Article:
Fall senior show: Kelsey Babcock

RBY: Kelsey Babcock, Senior thesis exhibition, fall 2020, Goodwyn Gallery, AUM.

While graduating BFA student thesis exhibitions for the Fall 2020 semester were not open to the public due to COVID-19, Goodwyn Gallery is pleased to showcase the hard-work of these individuals on our website. We are very proud of them and what they have accomplished!


Claude Boutet, 7-color and 12-color color circles, c. 1708. From Traité de la peinture en mignature (The Hague, 1708), Wikimedia Image Commons.

This December, Kelsey Babcock graduates with a BFA in Painting & Drawing. Babcock’s thesis exhibition, titled RBY and completed under the supervision of Professor Andrew Hairstans, features nine 36″ x 48″ acrylic on canvas paintings. These abstract works explore the push/pull of color relationships and achieve compositional harmony through the use of a limited palette of Titanium White, Cadmium Yellow, Cadmium Red, Ultramarine Blue, and Phthalocyanine Blue. Through color mixing, Babcock creates prismatic colors, muted colors, and chromatic gray colors that are arranged into dynamic abstract compositions comprised of arrangements of geometric shapes.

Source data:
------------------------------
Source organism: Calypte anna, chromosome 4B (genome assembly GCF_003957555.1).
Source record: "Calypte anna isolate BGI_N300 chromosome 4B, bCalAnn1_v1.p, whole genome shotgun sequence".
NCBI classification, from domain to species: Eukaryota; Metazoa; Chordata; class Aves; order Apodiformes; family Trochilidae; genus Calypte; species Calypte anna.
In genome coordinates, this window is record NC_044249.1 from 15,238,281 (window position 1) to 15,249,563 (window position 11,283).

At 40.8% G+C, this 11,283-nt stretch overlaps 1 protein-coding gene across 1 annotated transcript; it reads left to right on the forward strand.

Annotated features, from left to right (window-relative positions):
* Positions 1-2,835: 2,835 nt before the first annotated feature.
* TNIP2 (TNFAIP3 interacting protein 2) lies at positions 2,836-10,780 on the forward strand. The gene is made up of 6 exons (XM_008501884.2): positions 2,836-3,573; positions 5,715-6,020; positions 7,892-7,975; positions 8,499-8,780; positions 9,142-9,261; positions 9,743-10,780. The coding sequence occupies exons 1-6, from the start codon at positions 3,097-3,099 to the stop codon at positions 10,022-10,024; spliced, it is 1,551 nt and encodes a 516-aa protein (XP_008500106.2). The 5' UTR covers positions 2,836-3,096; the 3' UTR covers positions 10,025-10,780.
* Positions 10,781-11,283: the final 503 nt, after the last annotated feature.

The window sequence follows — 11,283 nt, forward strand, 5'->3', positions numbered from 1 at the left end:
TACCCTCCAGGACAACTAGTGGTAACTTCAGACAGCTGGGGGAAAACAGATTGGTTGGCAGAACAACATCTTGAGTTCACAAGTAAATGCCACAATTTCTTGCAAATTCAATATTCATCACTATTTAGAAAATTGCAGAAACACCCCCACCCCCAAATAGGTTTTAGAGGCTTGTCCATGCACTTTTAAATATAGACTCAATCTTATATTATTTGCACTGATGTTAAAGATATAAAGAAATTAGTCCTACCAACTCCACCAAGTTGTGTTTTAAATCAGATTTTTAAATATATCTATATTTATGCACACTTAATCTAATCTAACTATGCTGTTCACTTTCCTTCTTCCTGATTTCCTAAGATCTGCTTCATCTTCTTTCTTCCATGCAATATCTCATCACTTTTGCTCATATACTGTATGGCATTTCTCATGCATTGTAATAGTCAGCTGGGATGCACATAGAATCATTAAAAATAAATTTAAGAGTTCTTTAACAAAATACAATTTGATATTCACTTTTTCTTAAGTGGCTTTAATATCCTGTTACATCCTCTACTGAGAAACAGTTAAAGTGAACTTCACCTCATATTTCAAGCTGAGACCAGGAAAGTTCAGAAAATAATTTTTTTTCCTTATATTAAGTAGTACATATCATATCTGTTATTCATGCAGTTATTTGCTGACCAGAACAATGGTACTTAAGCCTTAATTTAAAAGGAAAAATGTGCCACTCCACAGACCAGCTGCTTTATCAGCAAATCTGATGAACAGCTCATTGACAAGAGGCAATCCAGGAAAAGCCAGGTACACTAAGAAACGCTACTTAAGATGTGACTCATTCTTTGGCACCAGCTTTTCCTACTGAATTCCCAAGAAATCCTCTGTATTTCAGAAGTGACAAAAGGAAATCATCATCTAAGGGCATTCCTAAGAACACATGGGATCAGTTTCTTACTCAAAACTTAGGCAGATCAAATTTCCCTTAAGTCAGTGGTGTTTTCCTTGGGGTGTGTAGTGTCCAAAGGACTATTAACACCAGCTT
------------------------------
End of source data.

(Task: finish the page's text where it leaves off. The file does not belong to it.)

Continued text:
Babcock was also inspired by Interaction of Color by Josef Albers. The influential painting instructor, who is known for his series of paintings: Homage to the Square, was a member of the famed German Bauhaus before emigrating to the United States in 1933. Albers taught at Black Mountain College and then at Yale University until his death in 1976. Originally published in 1963 as a limited silkscreen edition with 150 color plates, Interaction of Color was intended as a teaching aid and demonstrated Albers’ unique and complex color theories.

As Babcock explains in their artist statement: “In RBY, I wanted to dive deep into the world of color theory. . . . Using only the primary colors, I mixed every color by hand to create the painting’s color story. I have always been fascinated by the power of color. . . . To create RBY, I made a list of my family members and used The Secret Lives of Color by Kassia St. Clair to find the color that matched them perfectly. Their color became the starting point of each painting.”

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